also I’m done doing your homework

• #76387
Anonymous
Guest

Does compressing a gas take some energy? Where does that energy go, anon?

• #76388
Anonymous
Guest

• #76389
Anonymous
Guest

I’m genuinely trying to help you here. Where does that energy go? What type of energy does it get converted into?

• #76390
Anonymous
Guest

you are confusing me for somebody else

• #76391
Anonymous
Guest

Where does the energy go, anon? You’re compressing gas. You’re pushing those molecules together. They’re colliding, they’re pushing back.

• #76392
Anonymous
Guest

quit being smug and tell me what you think I got wrong

• #76393
Anonymous
Guest

Where does the energy go? Maybe it gets converted into kinetic energy?

• #76394
Anonymous
Guest

yeah no shit, I said that earlier
compressing a gas will heat it up

• #76395
Anonymous
Guest

>yeah no shit
But you said that if I pump more molecures into a container, they don’t move any faster.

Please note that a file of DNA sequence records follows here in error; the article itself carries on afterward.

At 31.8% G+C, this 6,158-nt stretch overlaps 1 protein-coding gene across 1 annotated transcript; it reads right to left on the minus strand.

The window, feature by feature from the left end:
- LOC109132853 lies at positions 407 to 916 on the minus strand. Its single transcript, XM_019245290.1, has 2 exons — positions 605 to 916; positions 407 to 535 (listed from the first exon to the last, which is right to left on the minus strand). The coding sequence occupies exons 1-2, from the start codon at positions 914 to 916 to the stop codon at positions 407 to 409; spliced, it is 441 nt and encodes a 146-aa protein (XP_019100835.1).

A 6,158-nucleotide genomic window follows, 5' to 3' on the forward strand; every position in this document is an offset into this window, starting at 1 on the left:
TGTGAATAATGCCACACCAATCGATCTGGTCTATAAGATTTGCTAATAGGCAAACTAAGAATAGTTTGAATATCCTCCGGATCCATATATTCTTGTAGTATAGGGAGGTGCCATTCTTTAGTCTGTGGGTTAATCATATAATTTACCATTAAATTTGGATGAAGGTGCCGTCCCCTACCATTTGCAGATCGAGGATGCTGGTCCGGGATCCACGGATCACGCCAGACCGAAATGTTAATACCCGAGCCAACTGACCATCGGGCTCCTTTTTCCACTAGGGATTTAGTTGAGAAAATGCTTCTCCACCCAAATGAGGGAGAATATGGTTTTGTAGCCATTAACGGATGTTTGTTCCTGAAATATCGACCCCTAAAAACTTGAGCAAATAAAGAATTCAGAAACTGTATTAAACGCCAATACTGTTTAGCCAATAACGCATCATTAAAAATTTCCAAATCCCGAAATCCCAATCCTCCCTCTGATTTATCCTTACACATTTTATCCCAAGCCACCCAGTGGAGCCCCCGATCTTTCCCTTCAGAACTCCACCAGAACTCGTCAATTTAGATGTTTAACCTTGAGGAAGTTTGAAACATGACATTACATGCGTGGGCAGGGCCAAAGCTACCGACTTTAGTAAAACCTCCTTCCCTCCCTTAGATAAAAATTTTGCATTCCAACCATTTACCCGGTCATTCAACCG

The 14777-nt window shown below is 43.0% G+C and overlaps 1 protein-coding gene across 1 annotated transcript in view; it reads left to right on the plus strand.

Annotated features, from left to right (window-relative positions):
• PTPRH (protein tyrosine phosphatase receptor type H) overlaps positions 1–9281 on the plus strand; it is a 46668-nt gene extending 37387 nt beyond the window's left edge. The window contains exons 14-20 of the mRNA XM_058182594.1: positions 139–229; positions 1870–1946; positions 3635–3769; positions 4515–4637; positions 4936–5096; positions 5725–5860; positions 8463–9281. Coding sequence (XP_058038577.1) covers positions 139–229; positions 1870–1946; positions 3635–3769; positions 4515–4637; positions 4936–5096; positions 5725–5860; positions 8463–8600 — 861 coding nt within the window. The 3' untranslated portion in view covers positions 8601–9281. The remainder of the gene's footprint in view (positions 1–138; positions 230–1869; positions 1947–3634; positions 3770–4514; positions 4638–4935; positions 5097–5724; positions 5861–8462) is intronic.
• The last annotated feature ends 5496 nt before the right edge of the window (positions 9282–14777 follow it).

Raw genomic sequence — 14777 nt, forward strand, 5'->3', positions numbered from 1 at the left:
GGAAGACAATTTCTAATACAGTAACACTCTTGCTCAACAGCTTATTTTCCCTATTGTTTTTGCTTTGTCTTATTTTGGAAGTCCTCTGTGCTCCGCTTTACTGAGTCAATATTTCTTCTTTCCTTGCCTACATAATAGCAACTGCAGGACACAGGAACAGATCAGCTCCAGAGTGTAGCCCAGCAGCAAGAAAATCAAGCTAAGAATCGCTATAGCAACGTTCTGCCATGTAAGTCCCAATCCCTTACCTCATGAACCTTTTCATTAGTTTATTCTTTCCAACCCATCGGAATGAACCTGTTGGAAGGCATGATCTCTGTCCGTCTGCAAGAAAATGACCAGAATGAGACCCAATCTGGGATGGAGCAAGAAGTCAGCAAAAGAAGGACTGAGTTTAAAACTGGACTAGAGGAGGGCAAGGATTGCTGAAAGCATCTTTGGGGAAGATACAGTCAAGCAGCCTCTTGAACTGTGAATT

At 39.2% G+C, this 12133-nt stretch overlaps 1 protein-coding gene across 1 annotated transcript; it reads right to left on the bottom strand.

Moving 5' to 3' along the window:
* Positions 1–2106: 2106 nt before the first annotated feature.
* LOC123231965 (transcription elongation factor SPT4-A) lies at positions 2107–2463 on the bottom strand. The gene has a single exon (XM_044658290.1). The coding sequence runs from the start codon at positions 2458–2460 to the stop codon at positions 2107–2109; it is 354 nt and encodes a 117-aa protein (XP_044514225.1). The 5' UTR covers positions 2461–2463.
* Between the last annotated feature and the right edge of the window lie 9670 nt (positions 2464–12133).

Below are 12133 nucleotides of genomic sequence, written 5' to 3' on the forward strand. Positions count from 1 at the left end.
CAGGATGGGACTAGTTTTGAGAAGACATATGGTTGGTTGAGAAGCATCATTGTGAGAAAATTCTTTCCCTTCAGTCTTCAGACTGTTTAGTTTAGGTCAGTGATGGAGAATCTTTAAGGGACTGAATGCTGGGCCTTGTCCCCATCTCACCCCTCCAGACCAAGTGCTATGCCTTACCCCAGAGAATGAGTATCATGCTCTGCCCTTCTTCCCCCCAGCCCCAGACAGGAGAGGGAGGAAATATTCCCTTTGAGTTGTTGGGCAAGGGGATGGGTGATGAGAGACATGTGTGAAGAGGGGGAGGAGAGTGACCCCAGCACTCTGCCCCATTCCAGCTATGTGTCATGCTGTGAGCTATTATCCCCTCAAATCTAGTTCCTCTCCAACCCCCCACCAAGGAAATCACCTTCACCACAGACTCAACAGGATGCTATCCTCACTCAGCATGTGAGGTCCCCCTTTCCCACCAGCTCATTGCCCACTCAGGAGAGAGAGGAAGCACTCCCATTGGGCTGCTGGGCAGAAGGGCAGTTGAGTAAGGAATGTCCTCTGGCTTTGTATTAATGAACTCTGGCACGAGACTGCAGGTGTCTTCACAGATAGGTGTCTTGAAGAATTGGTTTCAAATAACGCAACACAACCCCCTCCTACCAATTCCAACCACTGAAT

• #76397
Anonymous
Guest

yes, you are confused because pumps typically heat up gas as they compress it (thus you’re putting hot gas in), but the mere act of putting more gas into a container does not increase the temperature, these are unrelated
I could contrive a situation where putting more gas into a container would decrease the temperature of the gas

• #76398
Anonymous
Guest

Does the mere act of pumping more gas into a container increase kinetic energy?

• #76399
Anonymous
Guest

dunno, I’m no physicist
also I think it’s unrelated to OP’s original question
increasing the amount of gas in a container would increase the potential energy of the system
I’m going to bed now

• #76400
Anonymous
Guest

>dunno